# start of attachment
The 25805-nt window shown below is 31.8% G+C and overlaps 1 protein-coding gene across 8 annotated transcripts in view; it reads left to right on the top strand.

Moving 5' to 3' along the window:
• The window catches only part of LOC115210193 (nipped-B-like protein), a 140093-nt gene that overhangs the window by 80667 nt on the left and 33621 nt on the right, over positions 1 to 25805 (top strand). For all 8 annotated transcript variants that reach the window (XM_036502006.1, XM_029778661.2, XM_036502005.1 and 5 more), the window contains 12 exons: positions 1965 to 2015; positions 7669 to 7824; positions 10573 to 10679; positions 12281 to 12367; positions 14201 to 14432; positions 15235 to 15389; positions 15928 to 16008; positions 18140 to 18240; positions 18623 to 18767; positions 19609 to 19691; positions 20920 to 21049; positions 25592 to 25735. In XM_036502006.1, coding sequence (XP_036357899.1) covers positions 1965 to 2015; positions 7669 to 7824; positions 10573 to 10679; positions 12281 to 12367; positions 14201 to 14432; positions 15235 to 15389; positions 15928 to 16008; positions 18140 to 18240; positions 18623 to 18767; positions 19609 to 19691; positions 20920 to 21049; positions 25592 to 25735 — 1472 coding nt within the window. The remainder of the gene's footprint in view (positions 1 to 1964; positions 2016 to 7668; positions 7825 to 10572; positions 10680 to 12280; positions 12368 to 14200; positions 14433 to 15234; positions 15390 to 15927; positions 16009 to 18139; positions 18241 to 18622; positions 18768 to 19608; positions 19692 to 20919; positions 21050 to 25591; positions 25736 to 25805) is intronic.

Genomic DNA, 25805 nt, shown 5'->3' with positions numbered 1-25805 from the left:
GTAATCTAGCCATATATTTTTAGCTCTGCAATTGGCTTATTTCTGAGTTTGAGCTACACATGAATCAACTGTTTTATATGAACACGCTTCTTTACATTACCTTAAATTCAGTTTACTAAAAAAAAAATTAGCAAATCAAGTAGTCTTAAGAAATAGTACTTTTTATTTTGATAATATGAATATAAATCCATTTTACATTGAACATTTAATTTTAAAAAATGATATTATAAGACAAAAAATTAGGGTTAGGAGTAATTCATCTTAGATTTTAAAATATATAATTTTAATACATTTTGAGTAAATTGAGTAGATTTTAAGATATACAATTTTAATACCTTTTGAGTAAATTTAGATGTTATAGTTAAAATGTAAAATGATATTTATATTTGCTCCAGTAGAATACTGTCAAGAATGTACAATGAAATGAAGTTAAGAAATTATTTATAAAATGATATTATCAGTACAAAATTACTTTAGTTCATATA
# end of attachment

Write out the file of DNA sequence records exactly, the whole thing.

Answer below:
The 25805-nt window shown below is 31.8% G+C and overlaps 1 protein-coding gene across 8 annotated transcripts in view; it reads left to right on the top strand.

Moving 5' to 3' along the window:
• The window catches only part of LOC115210193 (nipped-B-like protein), a 140093-nt gene that overhangs the window by 80667 nt on the left and 33621 nt on the right, over positions 1 to 25805 (top strand). For all 8 annotated transcript variants that reach the window (XM_036502006.1, XM_029778661.2, XM_036502005.1 and 5 more), the window contains 12 exons: positions 1965 to 2015; positions 7669 to 7824; positions 10573 to 10679; positions 12281 to 12367; positions 14201 to 14432; positions 15235 to 15389; positions 15928 to 16008; positions 18140 to 18240; positions 18623 to 18767; positions 19609 to 19691; positions 20920 to 21049; positions 25592 to 25735. In XM_036502006.1, coding sequence (XP_036357899.1) covers positions 1965 to 2015; positions 7669 to 7824; positions 10573 to 10679; positions 12281 to 12367; positions 14201 to 14432; positions 15235 to 15389; positions 15928 to 16008; positions 18140 to 18240; positions 18623 to 18767; positions 19609 to 19691; positions 20920 to 21049; positions 25592 to 25735 — 1472 coding nt within the window. The remainder of the gene's footprint in view (positions 1 to 1964; positions 2016 to 7668; positions 7825 to 10572; positions 10680 to 12280; positions 12368 to 14200; positions 14433 to 15234; positions 15390 to 15927; positions 16009 to 18139; positions 18241 to 18622; positions 18768 to 19608; positions 19692 to 20919; positions 21050 to 25591; positions 25736 to 25805) is intronic.

Genomic DNA, 25805 nt, shown 5'->3' with positions numbered 1-25805 from the left:
GTAATCTAGCCATATATTTTTAGCTCTGCAATTGGCTTATTTCTGAGTTTGAGCTACACATGAATCAACTGTTTTATATGAACACGCTTCTTTACATTACCTTAAATTCAGTTTACTAAAAAAAAAATTAGCAAATCAAGTAGTCTTAAGAAATAGTACTTTTTATTTTGATAATATGAATATAAATCCATTTTACATTGAACATTTAATTTTAAAAAATGATATTATAAGACAAAAAATTAGGGTTAGGAGTAATTCATCTTAGATTTTAAAATATATAATTTTAATACATTTTGAGTAAATTGAGTAGATTTTAAGATATACAATTTTAATACCTTTTGAGTAAATTTAGATGTTATAGTTAAAATGTAAAATGATATTTATATTTGCTCCAGTAGAATACTGTCAAGAATGTACAATGAAATGAAGTTAAGAAATTATTTATAAAATGATATTATCAGTACAAAATTACTTTAGTTCATATA